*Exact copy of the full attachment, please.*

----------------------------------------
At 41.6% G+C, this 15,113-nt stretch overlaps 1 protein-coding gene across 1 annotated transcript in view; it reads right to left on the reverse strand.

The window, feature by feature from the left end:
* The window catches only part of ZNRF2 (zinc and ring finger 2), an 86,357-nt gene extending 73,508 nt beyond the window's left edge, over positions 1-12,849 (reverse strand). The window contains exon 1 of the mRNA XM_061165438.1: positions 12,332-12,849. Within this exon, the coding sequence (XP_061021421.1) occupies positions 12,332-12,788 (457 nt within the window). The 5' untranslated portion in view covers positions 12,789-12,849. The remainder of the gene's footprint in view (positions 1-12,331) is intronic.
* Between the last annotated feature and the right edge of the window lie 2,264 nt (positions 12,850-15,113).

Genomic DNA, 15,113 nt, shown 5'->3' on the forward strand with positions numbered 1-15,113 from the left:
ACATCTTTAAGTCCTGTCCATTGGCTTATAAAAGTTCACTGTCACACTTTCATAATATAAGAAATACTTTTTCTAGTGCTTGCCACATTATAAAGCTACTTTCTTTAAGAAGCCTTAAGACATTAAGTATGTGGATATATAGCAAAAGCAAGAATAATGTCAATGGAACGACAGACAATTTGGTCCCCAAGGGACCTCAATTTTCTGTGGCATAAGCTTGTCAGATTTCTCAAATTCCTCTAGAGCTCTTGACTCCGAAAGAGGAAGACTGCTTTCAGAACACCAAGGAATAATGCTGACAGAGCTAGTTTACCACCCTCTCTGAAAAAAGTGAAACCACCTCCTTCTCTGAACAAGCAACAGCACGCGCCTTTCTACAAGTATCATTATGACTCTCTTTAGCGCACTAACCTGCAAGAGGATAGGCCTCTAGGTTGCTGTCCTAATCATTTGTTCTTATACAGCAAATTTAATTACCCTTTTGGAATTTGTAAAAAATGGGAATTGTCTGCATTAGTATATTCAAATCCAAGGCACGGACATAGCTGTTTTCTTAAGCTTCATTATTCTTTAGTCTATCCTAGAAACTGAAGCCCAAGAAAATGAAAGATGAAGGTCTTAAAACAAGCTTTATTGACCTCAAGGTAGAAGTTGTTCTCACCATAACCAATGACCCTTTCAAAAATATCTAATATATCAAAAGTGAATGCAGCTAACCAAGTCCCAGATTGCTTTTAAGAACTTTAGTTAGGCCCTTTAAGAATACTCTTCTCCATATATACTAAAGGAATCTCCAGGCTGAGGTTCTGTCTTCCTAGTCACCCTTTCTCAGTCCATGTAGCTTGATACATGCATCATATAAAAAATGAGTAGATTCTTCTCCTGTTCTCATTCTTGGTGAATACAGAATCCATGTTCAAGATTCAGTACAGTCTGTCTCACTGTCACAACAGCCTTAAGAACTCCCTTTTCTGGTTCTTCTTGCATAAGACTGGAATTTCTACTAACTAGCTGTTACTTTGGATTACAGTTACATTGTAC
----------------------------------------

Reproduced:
At 41.6% G+C, this 15,113-nt stretch overlaps 1 protein-coding gene across 1 annotated transcript in view; it reads right to left on the reverse strand.

The window, feature by feature from the left end:
* The window catches only part of ZNRF2 (zinc and ring finger 2), an 86,357-nt gene extending 73,508 nt beyond the window's left edge, over positions 1-12,849 (reverse strand). The window contains exon 1 of the mRNA XM_061165438.1: positions 12,332-12,849. Within this exon, the coding sequence (XP_061021421.1) occupies positions 12,332-12,788 (457 nt within the window). The 5' untranslated portion in view covers positions 12,789-12,849. The remainder of the gene's footprint in view (positions 1-12,331) is intronic.
* Between the last annotated feature and the right edge of the window lie 2,264 nt (positions 12,850-15,113).

Genomic DNA, 15,113 nt, shown 5'->3' on the forward strand with positions numbered 1-15,113 from the left:
ACATCTTTAAGTCCTGTCCATTGGCTTATAAAAGTTCACTGTCACACTTTCATAATATAAGAAATACTTTTTCTAGTGCTTGCCACATTATAAAGCTACTTTCTTTAAGAAGCCTTAAGACATTAAGTATGTGGATATATAGCAAAAGCAAGAATAATGTCAATGGAACGACAGACAATTTGGTCCCCAAGGGACCTCAATTTTCTGTGGCATAAGCTTGTCAGATTTCTCAAATTCCTCTAGAGCTCTTGACTCCGAAAGAGGAAGACTGCTTTCAGAACACCAAGGAATAATGCTGACAGAGCTAGTTTACCACCCTCTCTGAAAAAAGTGAAACCACCTCCTTCTCTGAACAAGCAACAGCACGCGCCTTTCTACAAGTATCATTATGACTCTCTTTAGCGCACTAACCTGCAAGAGGATAGGCCTCTAGGTTGCTGTCCTAATCATTTGTTCTTATACAGCAAATTTAATTACCCTTTTGGAATTTGTAAAAAATGGGAATTGTCTGCATTAGTATATTCAAATCCAAGGCACGGACATAGCTGTTTTCTTAAGCTTCATTATTCTTTAGTCTATCCTAGAAACTGAAGCCCAAGAAAATGAAAGATGAAGGTCTTAAAACAAGCTTTATTGACCTCAAGGTAGAAGTTGTTCTCACCATAACCAATGACCCTTTCAAAAATATCTAATATATCAAAAGTGAATGCAGCTAACCAAGTCCCAGATTGCTTTTAAGAACTTTAGTTAGGCCCTTTAAGAATACTCTTCTCCATATATACTAAAGGAATCTCCAGGCTGAGGTTCTGTCTTCCTAGTCACCCTTTCTCAGTCCATGTAGCTTGATACATGCATCATATAAAAAATGAGTAGATTCTTCTCCTGTTCTCATTCTTGGTGAATACAGAATCCATGTTCAAGATTCAGTACAGTCTGTCTCACTGTCACAACAGCCTTAAGAACTCCCTTTTCTGGTTCTTCTTGCATAAGACTGGAATTTCTACTAACTAGCTGTTACTTTGGATTACAGTTACATTGTAC